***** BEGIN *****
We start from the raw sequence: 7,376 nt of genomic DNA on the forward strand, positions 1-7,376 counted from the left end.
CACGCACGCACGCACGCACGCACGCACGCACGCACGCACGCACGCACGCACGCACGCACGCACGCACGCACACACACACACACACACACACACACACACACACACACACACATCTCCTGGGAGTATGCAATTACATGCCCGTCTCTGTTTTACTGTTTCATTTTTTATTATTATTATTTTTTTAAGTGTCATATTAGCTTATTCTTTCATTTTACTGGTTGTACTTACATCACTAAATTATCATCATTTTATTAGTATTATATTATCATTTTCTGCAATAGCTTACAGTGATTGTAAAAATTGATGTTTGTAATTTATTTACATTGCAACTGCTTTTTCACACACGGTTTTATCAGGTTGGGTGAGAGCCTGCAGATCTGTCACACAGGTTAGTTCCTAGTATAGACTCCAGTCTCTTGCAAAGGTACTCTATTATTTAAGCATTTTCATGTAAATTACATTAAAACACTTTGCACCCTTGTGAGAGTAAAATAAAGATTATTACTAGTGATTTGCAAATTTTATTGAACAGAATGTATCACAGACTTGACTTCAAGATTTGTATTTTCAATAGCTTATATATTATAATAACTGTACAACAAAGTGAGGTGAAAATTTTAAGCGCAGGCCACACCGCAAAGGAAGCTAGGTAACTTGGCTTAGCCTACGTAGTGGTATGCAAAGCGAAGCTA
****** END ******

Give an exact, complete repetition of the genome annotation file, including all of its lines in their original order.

We start from the raw sequence: 7,376 nt of genomic DNA on the forward strand, positions 1-7,376 counted from the left end.
CACGCACGCACGCACGCACGCACGCACGCACGCACGCACGCACGCACGCACGCACGCACGCACGCACGCACACACACACACACACACACACACACACACACACACACACACATCTCCTGGGAGTATGCAATTACATGCCCGTCTCTGTTTTACTGTTTCATTTTTTATTATTATTATTTTTTTAAGTGTCATATTAGCTTATTCTTTCATTTTACTGGTTGTACTTACATCACTAAATTATCATCATTTTATTAGTATTATATTATCATTTTCTGCAATAGCTTACAGTGATTGTAAAAATTGATGTTTGTAATTTATTTACATTGCAACTGCTTTTTCACACACGGTTTTATCAGGTTGGGTGAGAGCCTGCAGATCTGTCACACAGGTTAGTTCCTAGTATAGACTCCAGTCTCTTGCAAAGGTACTCTATTATTTAAGCATTTTCATGTAAATTACATTAAAACACTTTGCACCCTTGTGAGAGTAAAATAAAGATTATTACTAGTGATTTGCAAATTTTATTGAACAGAATGTATCACAGACTTGACTTCAAGATTTGTATTTTCAATAGCTTATATATTATAATAACTGTACAACAAAGTGAGGTGAAAATTTTAAGCGCAGGCCACACCGCAAAGGAAGCTAGGTAACTTGGCTTAGCCTACGTAGTGGTATGCAAAGCGAAGCTA